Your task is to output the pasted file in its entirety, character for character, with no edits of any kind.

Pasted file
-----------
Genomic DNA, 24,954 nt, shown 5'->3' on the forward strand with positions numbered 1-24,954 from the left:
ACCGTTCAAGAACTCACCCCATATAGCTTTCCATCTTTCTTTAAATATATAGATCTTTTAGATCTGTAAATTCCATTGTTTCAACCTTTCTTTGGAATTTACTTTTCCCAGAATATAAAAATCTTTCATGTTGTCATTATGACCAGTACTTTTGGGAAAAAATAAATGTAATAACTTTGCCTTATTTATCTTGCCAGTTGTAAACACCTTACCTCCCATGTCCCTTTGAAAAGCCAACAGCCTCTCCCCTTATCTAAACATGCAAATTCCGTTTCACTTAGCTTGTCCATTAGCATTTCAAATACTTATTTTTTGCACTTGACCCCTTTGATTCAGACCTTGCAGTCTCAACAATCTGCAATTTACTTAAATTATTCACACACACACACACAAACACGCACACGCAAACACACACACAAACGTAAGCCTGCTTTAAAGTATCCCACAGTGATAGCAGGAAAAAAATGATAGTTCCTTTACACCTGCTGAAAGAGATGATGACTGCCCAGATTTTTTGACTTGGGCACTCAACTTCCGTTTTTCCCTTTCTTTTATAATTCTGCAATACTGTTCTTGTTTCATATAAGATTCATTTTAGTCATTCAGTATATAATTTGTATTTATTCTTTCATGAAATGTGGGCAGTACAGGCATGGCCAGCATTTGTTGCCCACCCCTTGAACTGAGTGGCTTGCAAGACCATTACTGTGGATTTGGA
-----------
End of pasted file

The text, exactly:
Genomic DNA, 24,954 nt, shown 5'->3' on the forward strand with positions numbered 1-24,954 from the left:
ACCGTTCAAGAACTCACCCCATATAGCTTTCCATCTTTCTTTAAATATATAGATCTTTTAGATCTGTAAATTCCATTGTTTCAACCTTTCTTTGGAATTTACTTTTCCCAGAATATAAAAATCTTTCATGTTGTCATTATGACCAGTACTTTTGGGAAAAAATAAATGTAATAACTTTGCCTTATTTATCTTGCCAGTTGTAAACACCTTACCTCCCATGTCCCTTTGAAAAGCCAACAGCCTCTCCCCTTATCTAAACATGCAAATTCCGTTTCACTTAGCTTGTCCATTAGCATTTCAAATACTTATTTTTTGCACTTGACCCCTTTGATTCAGACCTTGCAGTCTCAACAATCTGCAATTTACTTAAATTATTCACACACACACACACAAACACGCACACGCAAACACACACACAAACGTAAGCCTGCTTTAAAGTATCCCACAGTGATAGCAGGAAAAAAATGATAGTTCCTTTACACCTGCTGAAAGAGATGATGACTGCCCAGATTTTTTGACTTGGGCACTCAACTTCCGTTTTTCCCTTTCTTTTATAATTCTGCAATACTGTTCTTGTTTCATATAAGATTCATTTTAGTCATTCAGTATATAATTTGTATTTATTCTTTCATGAAATGTGGGCAGTACAGGCATGGCCAGCATTTGTTGCCCACCCCTTGAACTGAGTGGCTTGCAAGACCATTACTGTGGATTTGGA